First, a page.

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How America’s Middle Class Has Shrunk Since 2000



How America’s Middle Class Has Shrunk Since 2000

This interactive visualization shows how America’s middle class has changed since the turn of the millennium. The middle class, as defined by Pew Charitable Trust, means earners making 67% to 200% of a state’s median income.

In all 50 states, the middle class has shrunk since 2000. In the above visualization, hover over any state to see the details and data.

Even more concerning is two other data sets: median income and the percentage of income that goes toward housing are both trending in an alarming fashion. Median income has dropped in most states, adjusted for inflation. Meanwhile, the percentage of income spent on housing has been increasing in most places substantially.

States in the Rust Belt have been particularly affected, with Ohio, Wisconsin, and Michigan have seen all numbers trend in the wrong direction. In Wisconsin, 54.6% of the earners were considered “middle class” in 2000. In 2013 it was only 48.9% and median income has dropped more than 10%. As a result, housing costs are now much more of a burden for people (from 24% to 31% of income).

Other states that are struggling include Nevada, New Mexico, Georgia, North Carolina, Vermont and Maine. The states that have been least affected include Idaho, Wyoming, Alaska, and Hawaii.

Powering New York


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Visualizing the Wealth of Americans Under 40 (1989-2023)

The wealth of American Millennials hit historic highs after the COVID-19 pandemic.



This line chart shows the growth of wealth for Americans under 40 over the last 40 decades.

Visualizing the Wealth of Americans Under 40 (1989-2023)

This was originally posted on our Voronoi app. Download the app for free on iOS or Android and discover incredible data-driven charts from a variety of trusted sources.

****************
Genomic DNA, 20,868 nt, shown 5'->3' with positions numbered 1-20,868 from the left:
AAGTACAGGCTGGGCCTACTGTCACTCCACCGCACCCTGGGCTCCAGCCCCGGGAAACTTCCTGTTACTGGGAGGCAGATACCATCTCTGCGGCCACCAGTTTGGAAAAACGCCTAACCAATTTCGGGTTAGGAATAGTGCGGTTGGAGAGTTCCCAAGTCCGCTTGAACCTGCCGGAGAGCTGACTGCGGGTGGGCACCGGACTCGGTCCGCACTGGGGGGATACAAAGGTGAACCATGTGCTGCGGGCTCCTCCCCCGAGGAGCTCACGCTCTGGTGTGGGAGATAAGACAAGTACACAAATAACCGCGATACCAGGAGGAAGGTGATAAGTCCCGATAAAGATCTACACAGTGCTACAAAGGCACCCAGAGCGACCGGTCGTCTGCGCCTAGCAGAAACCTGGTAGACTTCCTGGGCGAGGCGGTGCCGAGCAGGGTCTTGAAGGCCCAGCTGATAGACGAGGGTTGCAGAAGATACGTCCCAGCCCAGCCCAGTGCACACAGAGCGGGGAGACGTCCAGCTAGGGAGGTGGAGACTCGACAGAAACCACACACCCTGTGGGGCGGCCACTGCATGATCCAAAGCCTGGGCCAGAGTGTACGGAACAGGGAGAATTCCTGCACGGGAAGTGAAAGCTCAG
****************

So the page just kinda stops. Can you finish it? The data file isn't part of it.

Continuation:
Millennials have been often referred to as a “broke generation.” Whether in conversations or on the news, it is common to hear how those born in the 1980s or 1990s are struggling in today’s economy, particularly when it comes to entering the housing market or saving for retirement.

However, data shows that the wealth of Americans under 40 years old has hit historic highs after the COVID-19 pandemic, suggesting that millennials have accumulated more wealth by their 40s than previous generations.

To illustrate this, the graphic above shows the average wealth per household, adjusted for inflation, for Americans under 40 years old from Q4 1989 to Q4 2023 (in December 2023 dollars). The data is sourced from the Federal Reserve and accessed via the Center for American Progress.

Post-Pandemic Recovery

Data indicates that younger Americans have reaped the most benefits from the strong economic recovery after the pandemic, enjoying low unemployment rates and rapid wage growth.

The average wealth of U.S. households under 40 was $259,000 in the fourth quarter (Q4) of 2023, compared to $164,000 in Q4 1989 and $182,000 in Q4 2000.

QuarterAverage Wealth for Those Under 40 (USD)
Q4 1990152K
Q4 1995146K
Q4 2000182K
Q4 2005184K
Q4 2010100K
Q4 2015148K
Q4 2020231K
Q4 2023259K

Looking specifically at millennial households, inflation-adjusted wealth has more than doubled during the same period.

The increase in younger Americans’ wealth is not concentrated in a single area. Average housing wealth—house values minus mortgage debt—rose by $22,000 from 2019 to 2023. Younger Americans also saw gains in liquid assets, such as bank deposits and money market mutual funds, business ownership, and financial assets, mainly stocks and mutual funds.

Additionally, non-housing debt, such as credit card and student loan debt, fell for this age group after the pandemic.

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